5- Japan seems to have turned a corner with more vigorous implementation of Prime Minister Shinzo Abe’s economic reform measures this summer. Japan seems likely to tolerate a further weakening of the yen as US monetary policy gradually tightens over the next 12 months and the Bank of Japan maintains large-scale purchases of domestic government bonds well into 2015. Although core inflation fell to just 1.3% in June, officials say the rate should be rising towards the 2% target level from the fourth quarter onwards. Officials are relatively confident that Japan is not moving towards permanent current account deficits.

6- There is considerable suspicion about the IMF and an excessively Washington-focused view of 6 the world. Quota reforms and governance changes at Bretton Woods institutions remain stymied by congressional refusal to ratify them. The result is frustration in leading Asian countries and a number of moves – whether through the Chiang Mai reserves-pooling initiative or the latest plan for a Brics bank – for emerging markets to lower their IMF dependence. The result may be deadlock, as the emerging economies themselves lack a consensus to move forward meaningfully on genuine alternative structures.

7- Internationalisation of the renminbi is proceeding on many fronts. The Chinese authorities now accept that the renminbi is, de facto, part of a multiple reserve currency system in which the dollar continues to play the leading role. One Chinese official said that the renminbi could succeed internationally only if it was a ‘quality currency’. The number of countries holding renminbi in their official reserves has risen to around 40. The US and the IMF appear to be moving towards acceptance that the renminbi could form part of a redrawn version of the IMF’s Special Drawing Rights.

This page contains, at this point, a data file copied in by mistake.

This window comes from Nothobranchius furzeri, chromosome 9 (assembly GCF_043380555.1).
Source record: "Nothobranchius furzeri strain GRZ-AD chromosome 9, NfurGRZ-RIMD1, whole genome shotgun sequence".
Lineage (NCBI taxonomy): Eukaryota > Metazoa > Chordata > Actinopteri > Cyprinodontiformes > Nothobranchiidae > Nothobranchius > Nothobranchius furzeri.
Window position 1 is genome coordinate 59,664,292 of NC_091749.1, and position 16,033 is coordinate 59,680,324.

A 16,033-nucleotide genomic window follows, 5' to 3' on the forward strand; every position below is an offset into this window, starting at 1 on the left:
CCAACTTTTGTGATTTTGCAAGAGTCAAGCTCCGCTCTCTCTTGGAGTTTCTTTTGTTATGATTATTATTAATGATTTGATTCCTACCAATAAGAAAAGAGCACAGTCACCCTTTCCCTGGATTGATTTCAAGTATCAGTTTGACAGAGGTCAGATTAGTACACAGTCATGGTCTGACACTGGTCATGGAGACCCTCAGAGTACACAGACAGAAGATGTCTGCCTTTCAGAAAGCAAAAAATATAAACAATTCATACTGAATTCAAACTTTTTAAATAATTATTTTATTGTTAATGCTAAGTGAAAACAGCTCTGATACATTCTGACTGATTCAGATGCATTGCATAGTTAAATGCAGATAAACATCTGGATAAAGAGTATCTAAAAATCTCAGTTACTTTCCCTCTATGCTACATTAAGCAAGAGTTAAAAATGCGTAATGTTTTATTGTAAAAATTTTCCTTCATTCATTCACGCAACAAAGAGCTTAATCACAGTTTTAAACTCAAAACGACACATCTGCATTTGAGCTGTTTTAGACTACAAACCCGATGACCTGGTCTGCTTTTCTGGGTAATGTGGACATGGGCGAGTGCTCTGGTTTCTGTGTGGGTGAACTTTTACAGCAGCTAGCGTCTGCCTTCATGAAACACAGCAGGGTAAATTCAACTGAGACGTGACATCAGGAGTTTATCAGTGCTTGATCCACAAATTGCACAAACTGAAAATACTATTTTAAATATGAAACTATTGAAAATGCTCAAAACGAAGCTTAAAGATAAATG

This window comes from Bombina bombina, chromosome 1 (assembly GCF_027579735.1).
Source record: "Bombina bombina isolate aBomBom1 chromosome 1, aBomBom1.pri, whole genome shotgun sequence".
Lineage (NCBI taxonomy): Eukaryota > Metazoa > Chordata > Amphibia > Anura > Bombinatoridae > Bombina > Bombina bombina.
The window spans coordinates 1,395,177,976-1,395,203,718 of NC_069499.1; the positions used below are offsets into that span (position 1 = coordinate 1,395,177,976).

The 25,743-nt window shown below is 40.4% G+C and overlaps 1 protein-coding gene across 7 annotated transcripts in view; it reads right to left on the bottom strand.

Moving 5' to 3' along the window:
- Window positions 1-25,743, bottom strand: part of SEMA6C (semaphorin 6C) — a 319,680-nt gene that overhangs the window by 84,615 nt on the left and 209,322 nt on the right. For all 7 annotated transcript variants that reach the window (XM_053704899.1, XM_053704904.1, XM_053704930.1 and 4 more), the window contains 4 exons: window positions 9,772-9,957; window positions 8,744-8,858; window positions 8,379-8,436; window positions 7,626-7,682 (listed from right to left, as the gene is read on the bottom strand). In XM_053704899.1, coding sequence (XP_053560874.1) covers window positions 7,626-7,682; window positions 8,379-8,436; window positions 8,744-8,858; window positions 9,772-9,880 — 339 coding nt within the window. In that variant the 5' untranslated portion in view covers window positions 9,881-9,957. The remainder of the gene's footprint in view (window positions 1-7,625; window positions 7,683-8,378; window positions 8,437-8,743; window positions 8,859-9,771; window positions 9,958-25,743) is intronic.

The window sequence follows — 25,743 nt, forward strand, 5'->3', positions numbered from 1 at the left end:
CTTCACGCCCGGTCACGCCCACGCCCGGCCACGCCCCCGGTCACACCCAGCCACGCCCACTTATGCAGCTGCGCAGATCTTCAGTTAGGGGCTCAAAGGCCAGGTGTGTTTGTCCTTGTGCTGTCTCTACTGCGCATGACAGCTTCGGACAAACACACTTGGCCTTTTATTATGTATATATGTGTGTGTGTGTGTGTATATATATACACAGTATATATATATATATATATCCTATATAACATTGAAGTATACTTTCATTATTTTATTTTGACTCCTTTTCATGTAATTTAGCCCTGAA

8- Internationalisation of the yen seems to be taking on a new form. Tokyo Ministry of Finance 8 officials are stepping up efforts to market Japanese government bonds to central banks and other foreign public sector investors, but purchases of JGBs will take off only after a rise in longer term interest rates from present levels below 1%. A return to more normal JGB interest rates of above 3% – which will prove loss-making for present holders such as the Bank of Japan – is not likely for at least two years. Part of the BoJ/MoF strategy of encouraging Japanese private sector portfolio shifts away from JGBs into equity-type assets is that the BoJ can bear such losses far more easily.

9- Asset managers across the region – both public and private sector – are becoming increasingly internationalised, with some of the older-established funds serving as benchmarks for newer, less mature funds. Large state pension funds in Japan and China are being reformed to bring their asset allocation practices more in line with international standards, with Canadian pension funds – where the proportion of foreign equity ownership is much higher than in Asia – seen as a particular benchmark. Diversification into Asian currencies is an established trend, part of moving away from the dollar as the region’s main transaction currency.

10- Despite general Asian self-confidence, there were warnings that the region could over-stretch itself. Among the challenges are: crossing the threshold to developed country status; improving institutional governance; coping with ageing populations and rising inequality; and promoting financial development. Lack of financial markets may hinder more general economic and trade integration. Cross-border flows were said to be much greater than before the 1997-98 Asia financial crisis – emphasising the need for macroprudential controls now sanctioned by the IMF.